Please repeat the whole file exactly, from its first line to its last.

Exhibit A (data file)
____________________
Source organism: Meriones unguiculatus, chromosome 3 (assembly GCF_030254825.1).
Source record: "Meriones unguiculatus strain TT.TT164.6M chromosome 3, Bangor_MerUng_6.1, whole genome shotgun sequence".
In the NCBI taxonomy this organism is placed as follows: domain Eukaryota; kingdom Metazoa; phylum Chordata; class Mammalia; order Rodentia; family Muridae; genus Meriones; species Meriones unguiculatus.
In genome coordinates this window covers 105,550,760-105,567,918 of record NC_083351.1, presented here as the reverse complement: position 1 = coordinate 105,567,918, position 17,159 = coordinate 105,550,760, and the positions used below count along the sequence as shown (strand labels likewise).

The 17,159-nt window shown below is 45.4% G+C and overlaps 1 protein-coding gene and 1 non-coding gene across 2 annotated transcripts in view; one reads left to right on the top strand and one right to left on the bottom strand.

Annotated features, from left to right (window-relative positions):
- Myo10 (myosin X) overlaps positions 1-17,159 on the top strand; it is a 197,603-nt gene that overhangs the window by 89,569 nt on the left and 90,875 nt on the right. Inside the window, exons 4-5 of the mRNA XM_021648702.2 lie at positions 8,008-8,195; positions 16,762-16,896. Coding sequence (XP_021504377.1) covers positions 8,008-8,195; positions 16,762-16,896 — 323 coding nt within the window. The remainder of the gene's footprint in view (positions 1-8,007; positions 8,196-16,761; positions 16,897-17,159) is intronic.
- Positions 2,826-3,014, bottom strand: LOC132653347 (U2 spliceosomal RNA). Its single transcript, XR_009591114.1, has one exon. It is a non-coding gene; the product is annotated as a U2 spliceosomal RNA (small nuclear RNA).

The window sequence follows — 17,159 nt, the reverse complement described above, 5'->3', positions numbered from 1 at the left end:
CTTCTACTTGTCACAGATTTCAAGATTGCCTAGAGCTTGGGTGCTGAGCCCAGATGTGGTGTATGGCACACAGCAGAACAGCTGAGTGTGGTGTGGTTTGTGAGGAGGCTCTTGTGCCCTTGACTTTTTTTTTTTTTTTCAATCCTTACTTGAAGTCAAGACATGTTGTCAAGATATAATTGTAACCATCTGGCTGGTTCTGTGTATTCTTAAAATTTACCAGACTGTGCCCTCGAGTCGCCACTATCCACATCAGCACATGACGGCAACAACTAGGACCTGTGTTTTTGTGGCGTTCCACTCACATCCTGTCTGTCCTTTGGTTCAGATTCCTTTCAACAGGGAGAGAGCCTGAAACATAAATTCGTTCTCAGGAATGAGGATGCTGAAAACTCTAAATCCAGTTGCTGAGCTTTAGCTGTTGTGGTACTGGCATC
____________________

Source organism: Meriones unguiculatus, chromosome 3 (assembly GCF_030254825.1).
Source record: "Meriones unguiculatus strain TT.TT164.6M chromosome 3, Bangor_MerUng_6.1, whole genome shotgun sequence".
In the NCBI taxonomy this organism is placed as follows: domain Eukaryota; kingdom Metazoa; phylum Chordata; class Mammalia; order Rodentia; family Muridae; genus Meriones; species Meriones unguiculatus.
In genome coordinates this window covers 105,550,760-105,567,918 of record NC_083351.1, presented here as the reverse complement: position 1 = coordinate 105,567,918, position 17,159 = coordinate 105,550,760, and the positions used below count along the sequence as shown (strand labels likewise).

The 17,159-nt window shown below is 45.4% G+C and overlaps 1 protein-coding gene and 1 non-coding gene across 2 annotated transcripts in view; one reads left to right on the top strand and one right to left on the bottom strand.

Annotated features, from left to right (window-relative positions):
- Myo10 (myosin X) overlaps positions 1-17,159 on the top strand; it is a 197,603-nt gene that overhangs the window by 89,569 nt on the left and 90,875 nt on the right. Inside the window, exons 4-5 of the mRNA XM_021648702.2 lie at positions 8,008-8,195; positions 16,762-16,896. Coding sequence (XP_021504377.1) covers positions 8,008-8,195; positions 16,762-16,896 — 323 coding nt within the window. The remainder of the gene's footprint in view (positions 1-8,007; positions 8,196-16,761; positions 16,897-17,159) is intronic.
- Positions 2,826-3,014, bottom strand: LOC132653347 (U2 spliceosomal RNA). Its single transcript, XR_009591114.1, has one exon. It is a non-coding gene; the product is annotated as a U2 spliceosomal RNA (small nuclear RNA).

The window sequence follows — 17,159 nt, the reverse complement described above, 5'->3', positions numbered from 1 at the left end:
CTTCTACTTGTCACAGATTTCAAGATTGCCTAGAGCTTGGGTGCTGAGCCCAGATGTGGTGTATGGCACACAGCAGAACAGCTGAGTGTGGTGTGGTTTGTGAGGAGGCTCTTGTGCCCTTGACTTTTTTTTTTTTTTTCAATCCTTACTTGAAGTCAAGACATGTTGTCAAGATATAATTGTAACCATCTGGCTGGTTCTGTGTATTCTTAAAATTTACCAGACTGTGCCCTCGAGTCGCCACTATCCACATCAGCACATGACGGCAACAACTAGGACCTGTGTTTTTGTGGCGTTCCACTCACATCCTGTCTGTCCTTTGGTTCAGATTCCTTTCAACAGGGAGAGAGCCTGAAACATAAATTCGTTCTCAGGAATGAGGATGCTGAAAACTCTAAATCCAGTTGCTGAGCTTTAGCTGTTGTGGTACTGGCATC